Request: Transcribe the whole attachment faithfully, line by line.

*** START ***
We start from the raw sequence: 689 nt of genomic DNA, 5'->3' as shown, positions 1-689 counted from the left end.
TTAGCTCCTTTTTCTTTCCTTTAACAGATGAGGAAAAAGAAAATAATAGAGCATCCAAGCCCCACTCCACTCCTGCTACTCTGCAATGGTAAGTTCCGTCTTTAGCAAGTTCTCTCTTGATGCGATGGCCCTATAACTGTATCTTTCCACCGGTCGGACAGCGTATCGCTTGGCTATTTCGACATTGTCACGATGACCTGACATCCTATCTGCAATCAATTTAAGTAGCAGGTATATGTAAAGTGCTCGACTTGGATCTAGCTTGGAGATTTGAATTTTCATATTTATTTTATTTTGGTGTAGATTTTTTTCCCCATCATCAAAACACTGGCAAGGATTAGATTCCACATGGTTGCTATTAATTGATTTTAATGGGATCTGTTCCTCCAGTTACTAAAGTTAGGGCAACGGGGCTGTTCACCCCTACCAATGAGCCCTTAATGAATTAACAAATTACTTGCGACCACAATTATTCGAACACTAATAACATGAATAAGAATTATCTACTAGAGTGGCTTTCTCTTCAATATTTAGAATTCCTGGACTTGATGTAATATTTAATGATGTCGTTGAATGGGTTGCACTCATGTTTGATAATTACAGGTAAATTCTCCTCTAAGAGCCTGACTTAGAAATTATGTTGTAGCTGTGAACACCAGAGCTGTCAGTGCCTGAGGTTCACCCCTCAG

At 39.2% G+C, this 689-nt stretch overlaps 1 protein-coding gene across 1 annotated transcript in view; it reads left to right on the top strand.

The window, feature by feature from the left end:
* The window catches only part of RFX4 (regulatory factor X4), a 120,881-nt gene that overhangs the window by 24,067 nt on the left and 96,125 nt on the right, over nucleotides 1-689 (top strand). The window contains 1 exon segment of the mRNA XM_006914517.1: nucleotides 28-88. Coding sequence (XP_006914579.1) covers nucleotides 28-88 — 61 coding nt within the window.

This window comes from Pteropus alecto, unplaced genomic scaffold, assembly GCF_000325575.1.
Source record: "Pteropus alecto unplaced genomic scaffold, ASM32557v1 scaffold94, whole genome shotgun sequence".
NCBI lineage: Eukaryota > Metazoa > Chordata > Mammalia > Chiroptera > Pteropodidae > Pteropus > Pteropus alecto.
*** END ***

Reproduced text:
We start from the raw sequence: 689 nt of genomic DNA, 5'->3' as shown, positions 1-689 counted from the left end.
TTAGCTCCTTTTTCTTTCCTTTAACAGATGAGGAAAAAGAAAATAATAGAGCATCCAAGCCCCACTCCACTCCTGCTACTCTGCAATGGTAAGTTCCGTCTTTAGCAAGTTCTCTCTTGATGCGATGGCCCTATAACTGTATCTTTCCACCGGTCGGACAGCGTATCGCTTGGCTATTTCGACATTGTCACGATGACCTGACATCCTATCTGCAATCAATTTAAGTAGCAGGTATATGTAAAGTGCTCGACTTGGATCTAGCTTGGAGATTTGAATTTTCATATTTATTTTATTTTGGTGTAGATTTTTTTCCCCATCATCAAAACACTGGCAAGGATTAGATTCCACATGGTTGCTATTAATTGATTTTAATGGGATCTGTTCCTCCAGTTACTAAAGTTAGGGCAACGGGGCTGTTCACCCCTACCAATGAGCCCTTAATGAATTAACAAATTACTTGCGACCACAATTATTCGAACACTAATAACATGAATAAGAATTATCTACTAGAGTGGCTTTCTCTTCAATATTTAGAATTCCTGGACTTGATGTAATATTTAATGATGTCGTTGAATGGGTTGCACTCATGTTTGATAATTACAGGTAAATTCTCCTCTAAGAGCCTGACTTAGAAATTATGTTGTAGCTGTGAACACCAGAGCTGTCAGTGCCTGAGGTTCACCCCTCAG

At 39.2% G+C, this 689-nt stretch overlaps 1 protein-coding gene across 1 annotated transcript in view; it reads left to right on the top strand.

The window, feature by feature from the left end:
* The window catches only part of RFX4 (regulatory factor X4), a 120,881-nt gene that overhangs the window by 24,067 nt on the left and 96,125 nt on the right, over nucleotides 1-689 (top strand). The window contains 1 exon segment of the mRNA XM_006914517.1: nucleotides 28-88. Coding sequence (XP_006914579.1) covers nucleotides 28-88 — 61 coding nt within the window.

This window comes from Pteropus alecto, unplaced genomic scaffold, assembly GCF_000325575.1.
Source record: "Pteropus alecto unplaced genomic scaffold, ASM32557v1 scaffold94, whole genome shotgun sequence".
NCBI lineage: Eukaryota > Metazoa > Chordata > Mammalia > Chiroptera > Pteropodidae > Pteropus > Pteropus alecto.